This galaxy is listed in the "Third Reference Catalogue of Bright Galaxies" as having an outer ring of 5.80 arcminute diameter.

Supernovae

A supernova erupted in this galaxy in 1985 (13.5v).

Photo index

by Jim Lucyk: Cat.of South.Peculiar Gal.and Ass. Vol 2 (Arp&Madore, 1987) p8.1, Cat.of South.Peculiar Gal.and Ass. Vol 2 (Arp&Madore, 1987) p11.6, Cat.of South.Peculiar Gal.and Ass. Vol 2 (Arp&Madore, 1987) p13.3.

Modern observations

Hartung, E.J. (1968) Astron.Obj.South.Tel

Hartung notes: "This nebula is a large faint haze 3' - 4' x 2' in pa 100 deg fading away imperceptibly at the indefinite edges, with a small bright nucleus hardly 20 arcsec across . . 10.5cm shows only this nucleus, hazy and faint."

Brian Skiff

15cm - big br gx w/vbr cen @ 80x. lg vf halo out to m12 * on SW, ~circ. oval

bar elong E-W crosses halo. 140x: halo unconcen and at threshold, bar

has mod broad concen, then circ 15" core vsharply brtr to br *ar nuc.

BS, 14Nov1993, LCO.

Contemporary observations

Magda Streicher

1997 Jul 4, Pietersburg

Location: Pietersburg South 23o 53. East 29o 28.

Sky conditions: Clear.

Date: 4 Julie 1997.

Field of view: 52.7 arc minutes.

ASSA-DSO - Report J

NGC 1433 Mag 10 size 6

Medium to large size galaxy, with a very bright small starlike nucleus surrounded in haziness. Shade out in a soft oval light.

(no date)

8-inch f/10 SCT, 16-inch f/10 SCT

Reasonably large smear or light, immediately visible in the field of view. Quite conspicuous with its soft circular and slightly oval east to west appearance. From a very bright nucleus it shades out soft to form a woolly outer edge (290x). Fainter stars visible in the immediate western portion of the galaxy. Further southwards are two stars that are seemingly double. IC 1984-positioned just 24' arc minutes west of NGC 1433 with a magnitude of 16, to me, is not visible. Dunlop and Herschel called it elliptical. Recent photographs contradict this statement. Star like nucleus at the centre? Dunlop does not think so, Herschel on the other hand does. (Mag 10.0; size 5.5' x 3.2'; SB 13.0; PA 99)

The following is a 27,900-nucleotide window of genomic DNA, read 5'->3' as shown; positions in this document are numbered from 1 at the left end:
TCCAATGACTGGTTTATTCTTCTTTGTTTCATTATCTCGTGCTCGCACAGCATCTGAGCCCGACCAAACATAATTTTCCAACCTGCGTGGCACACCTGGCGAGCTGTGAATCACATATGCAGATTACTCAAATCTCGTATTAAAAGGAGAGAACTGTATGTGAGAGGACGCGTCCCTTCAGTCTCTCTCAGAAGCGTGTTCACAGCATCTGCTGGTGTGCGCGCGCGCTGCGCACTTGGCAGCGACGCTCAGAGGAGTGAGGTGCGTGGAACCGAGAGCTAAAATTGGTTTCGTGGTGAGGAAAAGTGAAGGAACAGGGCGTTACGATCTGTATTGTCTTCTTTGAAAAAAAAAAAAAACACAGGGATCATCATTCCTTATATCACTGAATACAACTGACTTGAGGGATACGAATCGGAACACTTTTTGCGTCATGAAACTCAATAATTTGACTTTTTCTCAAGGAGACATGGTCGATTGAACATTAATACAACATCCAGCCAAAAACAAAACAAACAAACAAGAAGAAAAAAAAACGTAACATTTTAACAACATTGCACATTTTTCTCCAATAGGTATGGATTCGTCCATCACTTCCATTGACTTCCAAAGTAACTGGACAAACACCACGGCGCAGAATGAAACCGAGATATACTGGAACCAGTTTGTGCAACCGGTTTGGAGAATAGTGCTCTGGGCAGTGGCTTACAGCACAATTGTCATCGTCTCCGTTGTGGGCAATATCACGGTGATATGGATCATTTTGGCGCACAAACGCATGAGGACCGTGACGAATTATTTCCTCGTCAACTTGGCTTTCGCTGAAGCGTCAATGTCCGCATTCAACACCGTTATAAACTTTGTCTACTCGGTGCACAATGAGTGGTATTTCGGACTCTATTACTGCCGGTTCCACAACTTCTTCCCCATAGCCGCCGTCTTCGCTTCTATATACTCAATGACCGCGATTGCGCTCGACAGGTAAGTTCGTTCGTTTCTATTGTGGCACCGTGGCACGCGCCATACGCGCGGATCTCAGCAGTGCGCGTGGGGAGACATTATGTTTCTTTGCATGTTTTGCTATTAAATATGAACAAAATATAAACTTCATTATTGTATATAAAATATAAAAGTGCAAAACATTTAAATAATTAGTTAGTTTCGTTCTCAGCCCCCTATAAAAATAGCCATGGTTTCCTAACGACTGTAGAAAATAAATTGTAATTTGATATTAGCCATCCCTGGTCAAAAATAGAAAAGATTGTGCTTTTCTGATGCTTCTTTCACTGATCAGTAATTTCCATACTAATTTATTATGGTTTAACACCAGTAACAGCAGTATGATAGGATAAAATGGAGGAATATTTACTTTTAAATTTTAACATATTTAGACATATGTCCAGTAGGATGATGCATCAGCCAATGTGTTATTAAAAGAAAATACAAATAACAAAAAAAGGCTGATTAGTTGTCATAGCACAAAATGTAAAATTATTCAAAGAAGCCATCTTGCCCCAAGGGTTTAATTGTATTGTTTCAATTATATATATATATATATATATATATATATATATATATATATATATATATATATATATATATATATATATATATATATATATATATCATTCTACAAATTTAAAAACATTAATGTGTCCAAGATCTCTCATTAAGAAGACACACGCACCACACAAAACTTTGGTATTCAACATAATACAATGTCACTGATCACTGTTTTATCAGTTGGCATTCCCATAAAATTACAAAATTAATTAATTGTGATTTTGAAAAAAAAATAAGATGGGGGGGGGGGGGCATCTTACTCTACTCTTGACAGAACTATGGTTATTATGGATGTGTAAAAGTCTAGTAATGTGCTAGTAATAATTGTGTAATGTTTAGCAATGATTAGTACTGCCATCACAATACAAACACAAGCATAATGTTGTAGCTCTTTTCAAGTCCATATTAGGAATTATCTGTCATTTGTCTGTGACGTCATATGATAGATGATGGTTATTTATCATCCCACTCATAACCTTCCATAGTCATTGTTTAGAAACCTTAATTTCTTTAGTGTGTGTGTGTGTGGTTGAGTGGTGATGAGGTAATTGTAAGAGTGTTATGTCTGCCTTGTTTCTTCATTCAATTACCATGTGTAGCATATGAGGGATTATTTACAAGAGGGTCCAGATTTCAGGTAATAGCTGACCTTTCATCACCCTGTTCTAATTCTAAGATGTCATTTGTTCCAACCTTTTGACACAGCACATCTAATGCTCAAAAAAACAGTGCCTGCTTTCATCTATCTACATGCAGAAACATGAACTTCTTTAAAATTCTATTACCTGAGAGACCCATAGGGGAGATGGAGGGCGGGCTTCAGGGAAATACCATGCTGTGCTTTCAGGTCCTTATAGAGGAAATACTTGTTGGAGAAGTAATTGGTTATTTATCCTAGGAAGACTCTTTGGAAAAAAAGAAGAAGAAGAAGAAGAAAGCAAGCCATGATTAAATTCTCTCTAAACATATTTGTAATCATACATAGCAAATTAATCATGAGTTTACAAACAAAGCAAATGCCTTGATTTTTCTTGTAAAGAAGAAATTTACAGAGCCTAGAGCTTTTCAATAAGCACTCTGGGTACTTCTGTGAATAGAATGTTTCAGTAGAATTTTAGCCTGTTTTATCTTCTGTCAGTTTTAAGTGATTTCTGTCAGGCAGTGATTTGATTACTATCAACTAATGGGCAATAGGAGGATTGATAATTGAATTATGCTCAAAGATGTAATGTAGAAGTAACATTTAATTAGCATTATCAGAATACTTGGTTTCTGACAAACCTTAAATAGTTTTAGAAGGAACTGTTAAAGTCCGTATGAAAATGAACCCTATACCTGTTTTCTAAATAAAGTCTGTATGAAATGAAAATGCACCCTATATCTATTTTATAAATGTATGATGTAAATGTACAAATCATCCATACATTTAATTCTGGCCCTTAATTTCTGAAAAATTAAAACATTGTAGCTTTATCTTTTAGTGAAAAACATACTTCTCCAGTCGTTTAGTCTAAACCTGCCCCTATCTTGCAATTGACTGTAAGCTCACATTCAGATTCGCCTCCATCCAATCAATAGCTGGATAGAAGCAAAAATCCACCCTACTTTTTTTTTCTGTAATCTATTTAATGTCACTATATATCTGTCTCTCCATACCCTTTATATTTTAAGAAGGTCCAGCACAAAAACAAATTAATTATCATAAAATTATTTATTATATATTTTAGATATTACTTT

IC 1984-positioned just 24' arc minutes west of NGC 1433 with a magnitude of 16, to me, is not visible.

Tom Bryant

2010 11 5 3:20:20

Observing site: Fall Star Party

Telescope: C-11

[3h 42m 0s, -47 13' 0"] A bright galaxy, small, but very close to the horizon, so no accurate detail was seen. B: SBa.

Richard Ford

2013 February 10th, Sunday

Location:Blesfontein Guest Farm,Sutherland.

Time:9:53pm.

Sky Conditions:The most crystal clear sky possible.Dark moon and stars magnitude 6 and fainter are visible with the naked eye.Excellent clean sky,limited star flickering and brilliant objects.

Instrument:12-inch Dobsonian.

This galaxy's barred like extensions are somewhat too diffuse to see and that this galaxy's oval shape looks like an oval soft glow of faint light with a brilliant nculeus that gently illuminates this galaxy at both 57x and 75x. This galaxy has a somewhat bright nucleus which is condensed.This galaxy measures 4.7'x 2.8'.Chart No.154,NSOG Vol.3.